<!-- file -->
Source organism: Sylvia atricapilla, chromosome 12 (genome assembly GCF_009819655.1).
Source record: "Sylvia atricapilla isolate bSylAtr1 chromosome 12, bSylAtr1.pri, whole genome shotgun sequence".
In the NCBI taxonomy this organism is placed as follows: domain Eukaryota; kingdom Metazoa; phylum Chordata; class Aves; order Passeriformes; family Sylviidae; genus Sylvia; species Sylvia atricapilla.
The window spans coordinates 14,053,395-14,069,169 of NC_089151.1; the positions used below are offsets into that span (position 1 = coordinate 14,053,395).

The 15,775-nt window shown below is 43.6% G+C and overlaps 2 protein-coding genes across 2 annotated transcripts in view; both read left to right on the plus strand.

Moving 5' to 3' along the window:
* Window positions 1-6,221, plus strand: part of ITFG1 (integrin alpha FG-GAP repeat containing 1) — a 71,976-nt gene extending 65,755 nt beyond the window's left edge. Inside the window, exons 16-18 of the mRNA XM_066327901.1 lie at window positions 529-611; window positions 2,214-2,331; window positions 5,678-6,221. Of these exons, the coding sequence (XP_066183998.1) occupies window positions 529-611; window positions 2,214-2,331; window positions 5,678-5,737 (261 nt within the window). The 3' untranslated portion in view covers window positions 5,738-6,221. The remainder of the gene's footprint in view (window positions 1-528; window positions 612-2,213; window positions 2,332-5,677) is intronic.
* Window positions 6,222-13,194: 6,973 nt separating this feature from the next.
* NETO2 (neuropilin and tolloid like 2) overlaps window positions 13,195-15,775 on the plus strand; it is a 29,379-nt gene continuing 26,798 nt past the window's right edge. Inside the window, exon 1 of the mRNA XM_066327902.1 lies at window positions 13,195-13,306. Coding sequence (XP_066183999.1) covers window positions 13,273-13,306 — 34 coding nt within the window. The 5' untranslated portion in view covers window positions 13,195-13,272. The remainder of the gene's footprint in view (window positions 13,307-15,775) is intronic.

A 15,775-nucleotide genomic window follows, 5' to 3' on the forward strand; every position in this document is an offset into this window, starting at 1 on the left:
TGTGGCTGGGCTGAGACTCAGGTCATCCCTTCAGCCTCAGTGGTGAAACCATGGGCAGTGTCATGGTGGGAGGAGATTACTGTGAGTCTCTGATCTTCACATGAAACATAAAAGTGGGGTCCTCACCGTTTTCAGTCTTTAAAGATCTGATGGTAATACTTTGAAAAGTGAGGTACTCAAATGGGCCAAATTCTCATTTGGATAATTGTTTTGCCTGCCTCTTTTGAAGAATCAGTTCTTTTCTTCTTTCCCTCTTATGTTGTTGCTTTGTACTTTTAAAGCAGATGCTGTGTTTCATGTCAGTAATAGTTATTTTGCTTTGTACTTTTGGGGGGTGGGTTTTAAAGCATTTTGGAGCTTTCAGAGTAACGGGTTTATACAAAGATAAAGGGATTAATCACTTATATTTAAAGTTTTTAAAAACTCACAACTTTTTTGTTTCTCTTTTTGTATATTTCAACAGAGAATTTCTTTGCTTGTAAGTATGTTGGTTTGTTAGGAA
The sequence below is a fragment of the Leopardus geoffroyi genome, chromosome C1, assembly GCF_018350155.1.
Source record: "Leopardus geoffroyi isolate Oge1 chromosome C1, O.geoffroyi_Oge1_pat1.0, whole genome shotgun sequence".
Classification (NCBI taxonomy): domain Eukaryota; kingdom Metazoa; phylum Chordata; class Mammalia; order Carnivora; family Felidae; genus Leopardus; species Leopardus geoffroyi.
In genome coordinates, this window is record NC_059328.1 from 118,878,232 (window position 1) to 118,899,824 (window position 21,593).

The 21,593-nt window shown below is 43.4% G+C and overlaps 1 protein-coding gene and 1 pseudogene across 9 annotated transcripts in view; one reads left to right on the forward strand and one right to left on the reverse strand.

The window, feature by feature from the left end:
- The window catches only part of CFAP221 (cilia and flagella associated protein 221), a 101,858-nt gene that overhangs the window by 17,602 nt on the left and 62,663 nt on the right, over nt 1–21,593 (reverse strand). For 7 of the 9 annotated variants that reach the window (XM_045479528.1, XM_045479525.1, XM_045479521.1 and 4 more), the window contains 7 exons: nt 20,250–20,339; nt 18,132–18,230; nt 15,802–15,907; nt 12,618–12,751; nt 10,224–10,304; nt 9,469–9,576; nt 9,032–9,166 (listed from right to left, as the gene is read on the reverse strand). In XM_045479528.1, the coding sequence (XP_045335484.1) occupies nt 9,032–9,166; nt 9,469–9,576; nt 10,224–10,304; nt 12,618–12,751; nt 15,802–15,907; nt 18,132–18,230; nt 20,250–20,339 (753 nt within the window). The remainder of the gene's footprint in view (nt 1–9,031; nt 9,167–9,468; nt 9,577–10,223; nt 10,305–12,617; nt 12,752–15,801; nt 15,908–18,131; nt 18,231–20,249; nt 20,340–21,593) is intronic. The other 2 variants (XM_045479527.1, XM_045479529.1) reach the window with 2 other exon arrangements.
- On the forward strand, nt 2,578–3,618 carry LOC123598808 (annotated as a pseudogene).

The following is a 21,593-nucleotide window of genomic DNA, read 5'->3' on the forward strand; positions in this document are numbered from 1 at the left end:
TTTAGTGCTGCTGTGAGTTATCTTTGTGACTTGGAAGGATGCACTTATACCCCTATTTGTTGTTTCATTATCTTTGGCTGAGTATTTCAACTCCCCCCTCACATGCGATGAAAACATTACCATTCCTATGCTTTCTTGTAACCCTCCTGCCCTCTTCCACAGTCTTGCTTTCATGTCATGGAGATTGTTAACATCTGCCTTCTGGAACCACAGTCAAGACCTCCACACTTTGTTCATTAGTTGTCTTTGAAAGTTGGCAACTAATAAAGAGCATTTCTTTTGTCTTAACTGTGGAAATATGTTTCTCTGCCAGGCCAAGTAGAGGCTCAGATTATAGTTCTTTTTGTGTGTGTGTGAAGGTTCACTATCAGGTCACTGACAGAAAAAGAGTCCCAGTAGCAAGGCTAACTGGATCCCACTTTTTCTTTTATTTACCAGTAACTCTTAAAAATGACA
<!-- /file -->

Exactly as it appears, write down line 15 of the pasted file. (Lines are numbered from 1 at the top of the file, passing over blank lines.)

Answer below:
In genome coordinates, this window is record NC_059328.1 from 118,878,232 (window position 1) to 118,899,824 (window position 21,593).